Cadillac's CTS prettier, more powerful
Sunday, November 4, 2007
For 2008, the Cadillac CTS has had a makeover. The make's least expensive model now has softer styling, a wider stance and a more refined, attractive interior.
It also comes with more powerful V-6s and new available features, including all-wheel drive and a 40-gigabyte hard drive that can retain a live radio feed for later listening pleasure.
But prices have gone up. Starting manufacturer's suggested retail price, including destination charge, for a base, 2008 CTS with six-speed, manual transmission is $32,990 -- a $2,320 increase over last year's model.
The lowest-priced 2008 CTS with automatic transmission is $34,290, up from $31,870.
This pricing means the mid-size CTS four door isn't necessarily a lower-priced alternative to other entry-level, luxury sedans. The 2008 Infiniti G35 sedan, for example, starts at $32,315 with an automatic transmission. And the 2008 Mercedes-Benz C-Class starts lower still -- at $31,975 with manual transmission.
Still, the visible changes on the new CTS are appreciated. I was one of the auto critics who disliked the sharp, edgy, exterior styling and cold interior of the first-generation CTS.
Now, some five years later, the styling finally has been smoothed, tucked and embellished here and there. Gaps between body panels are smaller than ever. Wheels fit snugly inside slightly flared fenders, and headlamps and taillights retain Cadillac's iconic vertical accents.
The CTS looks more planted to the pavement, too, in large part because the car and its track are widened a couple inches.
Inside, the optional leather seats on the test model feel terrific and provide long-lasting support for lengthy trips.
The optional Bose audio system with navigation screen impresses, with its 8-inch, touch-screen display in the top middle of the dashboard. This screen rises, phantomlike, from a slot in the instrument panel.
Nifty features abound in this $3,145 option, such as the play, rewind and playback feature for the radio. There's also easy iPod integration and USB connection, and the navigational system can be controlled via push button, touch screen or voice commands.
Indeed, it took me more time to learn how to use the audio system and navigation than it did to learn about the V-6 engines.
They are, by the way, built off the same engine block and 3.6 liters in displacement.
The base engine gets gasoline the usual way, has variable valve timing and develops 263 horsepower, which is slightly more than last year's CTS.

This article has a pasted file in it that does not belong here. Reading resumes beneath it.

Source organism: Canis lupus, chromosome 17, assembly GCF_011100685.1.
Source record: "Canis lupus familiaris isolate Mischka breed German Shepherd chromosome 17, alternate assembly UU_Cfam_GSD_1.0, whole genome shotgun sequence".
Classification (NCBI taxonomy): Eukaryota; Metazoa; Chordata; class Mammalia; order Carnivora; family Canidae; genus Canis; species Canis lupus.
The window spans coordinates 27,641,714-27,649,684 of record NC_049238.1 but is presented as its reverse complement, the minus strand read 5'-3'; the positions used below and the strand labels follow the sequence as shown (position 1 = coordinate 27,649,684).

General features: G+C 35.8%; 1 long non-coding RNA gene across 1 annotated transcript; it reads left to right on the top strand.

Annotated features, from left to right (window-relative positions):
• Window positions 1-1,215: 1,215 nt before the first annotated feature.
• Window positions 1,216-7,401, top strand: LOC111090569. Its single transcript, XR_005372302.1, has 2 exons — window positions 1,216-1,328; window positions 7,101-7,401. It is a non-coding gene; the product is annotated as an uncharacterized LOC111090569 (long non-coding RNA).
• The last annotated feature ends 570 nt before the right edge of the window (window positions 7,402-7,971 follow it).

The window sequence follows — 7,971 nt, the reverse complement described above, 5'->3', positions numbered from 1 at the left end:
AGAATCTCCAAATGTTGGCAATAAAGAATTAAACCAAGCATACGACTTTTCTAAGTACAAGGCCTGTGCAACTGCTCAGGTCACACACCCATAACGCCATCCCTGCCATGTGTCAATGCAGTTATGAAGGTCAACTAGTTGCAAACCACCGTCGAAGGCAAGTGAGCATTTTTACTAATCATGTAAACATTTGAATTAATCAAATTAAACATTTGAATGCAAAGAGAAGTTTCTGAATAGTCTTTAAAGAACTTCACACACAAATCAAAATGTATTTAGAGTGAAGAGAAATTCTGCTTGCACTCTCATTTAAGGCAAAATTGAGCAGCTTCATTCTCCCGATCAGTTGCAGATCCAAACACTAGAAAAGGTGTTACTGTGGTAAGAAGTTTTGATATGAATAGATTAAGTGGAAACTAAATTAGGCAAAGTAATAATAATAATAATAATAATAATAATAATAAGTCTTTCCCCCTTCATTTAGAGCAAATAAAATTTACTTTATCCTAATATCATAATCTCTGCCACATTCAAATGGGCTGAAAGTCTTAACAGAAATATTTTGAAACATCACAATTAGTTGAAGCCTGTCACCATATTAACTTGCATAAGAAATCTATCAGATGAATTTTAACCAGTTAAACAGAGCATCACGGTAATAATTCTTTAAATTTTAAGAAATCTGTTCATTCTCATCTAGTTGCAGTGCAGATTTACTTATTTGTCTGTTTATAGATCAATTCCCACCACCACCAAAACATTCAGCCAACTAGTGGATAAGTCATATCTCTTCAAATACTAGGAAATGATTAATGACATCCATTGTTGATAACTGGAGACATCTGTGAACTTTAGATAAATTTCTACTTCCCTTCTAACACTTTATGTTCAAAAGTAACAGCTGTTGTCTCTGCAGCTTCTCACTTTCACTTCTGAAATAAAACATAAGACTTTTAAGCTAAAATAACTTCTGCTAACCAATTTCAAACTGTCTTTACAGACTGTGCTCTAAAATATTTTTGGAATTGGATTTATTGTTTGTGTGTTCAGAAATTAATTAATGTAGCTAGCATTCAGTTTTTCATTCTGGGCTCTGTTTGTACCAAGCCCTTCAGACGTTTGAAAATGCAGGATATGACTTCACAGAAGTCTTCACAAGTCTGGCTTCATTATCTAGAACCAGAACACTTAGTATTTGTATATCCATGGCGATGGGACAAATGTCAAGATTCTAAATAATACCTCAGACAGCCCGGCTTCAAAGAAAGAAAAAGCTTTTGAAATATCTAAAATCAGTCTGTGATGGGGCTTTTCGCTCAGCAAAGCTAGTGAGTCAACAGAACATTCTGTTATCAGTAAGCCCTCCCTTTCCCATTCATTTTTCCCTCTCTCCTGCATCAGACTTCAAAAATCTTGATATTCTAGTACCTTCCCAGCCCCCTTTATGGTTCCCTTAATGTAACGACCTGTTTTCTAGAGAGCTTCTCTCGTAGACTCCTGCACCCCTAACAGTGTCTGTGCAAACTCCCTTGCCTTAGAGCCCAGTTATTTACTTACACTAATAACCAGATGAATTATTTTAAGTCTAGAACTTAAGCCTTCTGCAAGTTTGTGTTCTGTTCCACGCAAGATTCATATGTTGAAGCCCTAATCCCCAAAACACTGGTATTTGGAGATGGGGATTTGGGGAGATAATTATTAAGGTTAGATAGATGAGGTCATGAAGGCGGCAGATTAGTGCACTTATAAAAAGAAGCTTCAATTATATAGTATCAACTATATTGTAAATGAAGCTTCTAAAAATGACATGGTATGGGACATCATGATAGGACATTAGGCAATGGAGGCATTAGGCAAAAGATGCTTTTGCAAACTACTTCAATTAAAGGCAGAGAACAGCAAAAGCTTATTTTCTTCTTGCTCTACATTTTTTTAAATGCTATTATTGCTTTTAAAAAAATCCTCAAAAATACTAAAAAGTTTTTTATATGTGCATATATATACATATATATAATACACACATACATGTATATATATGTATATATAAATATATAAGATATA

Torque peaks at 253 foot-pounds at 3,100 rpm.
But the real performer is the premium DI V-6 that's duly designated for its high-pressure, direct fuel injection system that pushes horsepower to 304 and torque to 273 foot-pounds at 5,200 rpm.
Just a slight push on the accelerator pedal, and the test CTS with DI V-6 moved forward eagerly. The car didn't run out of steam, either, as I passed others on the highway.
But the power wasn't difficult to manage in congested city traffic as the engine responded quickly to even slight modulations of the gas pedal. This is something usually found in a German car, not necessarily a Cadillac, and made driving the CTS smoothly an easy task.
The engine is ensconced in a lot of black plastic under the hood. Some of it is for sound insulation.
Yet in the idling test car, I could hear some subtle racket. But with acceleration, the V-6 took on another character and sounded confident and strong.
Both CTS engines require only regular unleaded, which is something not often seen in luxury cars.
Fuel economy isn't the best, and it's worse with the manual transmission than it is with the new, smooth-shifting, six-speed automatic.
Specifically, the federal government reports the best CTS fuel mileage is 18 miles per gallon in city driving and 26 mpg on the highway for a model with automatic and base engine.
The DI V-6 with automatic nets only a slight decline in the city mileage to 17 mpg.
With manual transmission, the CTS with either engine is rated at only 16 mpg in city driving and 25 mpg on the highway.
The test CTS had an optional sport suspension that made mountain twists a delight as the car held its line and clung tenaciously around curves. Passengers enjoyed good ride quality without constant vibrations and jostles.
I wish the same could be said for the steering wheel and transmission lever. Engine vibration, in particular, seemed to come through in the test car, making for a less than refined sense and was surprising for a luxury sedan that topped out at more than $44,000.
Note that all-wheel drive is offered only with automatic transmission.
And drivers must be careful when backing out of parking spaces, because the sizable metal area between the CTS rear door and back window obscures views.
Note that there's no new, high-performance CTS-V model -- yet. Officials hint the next CTS-V with V-8 is likely to come in 2008.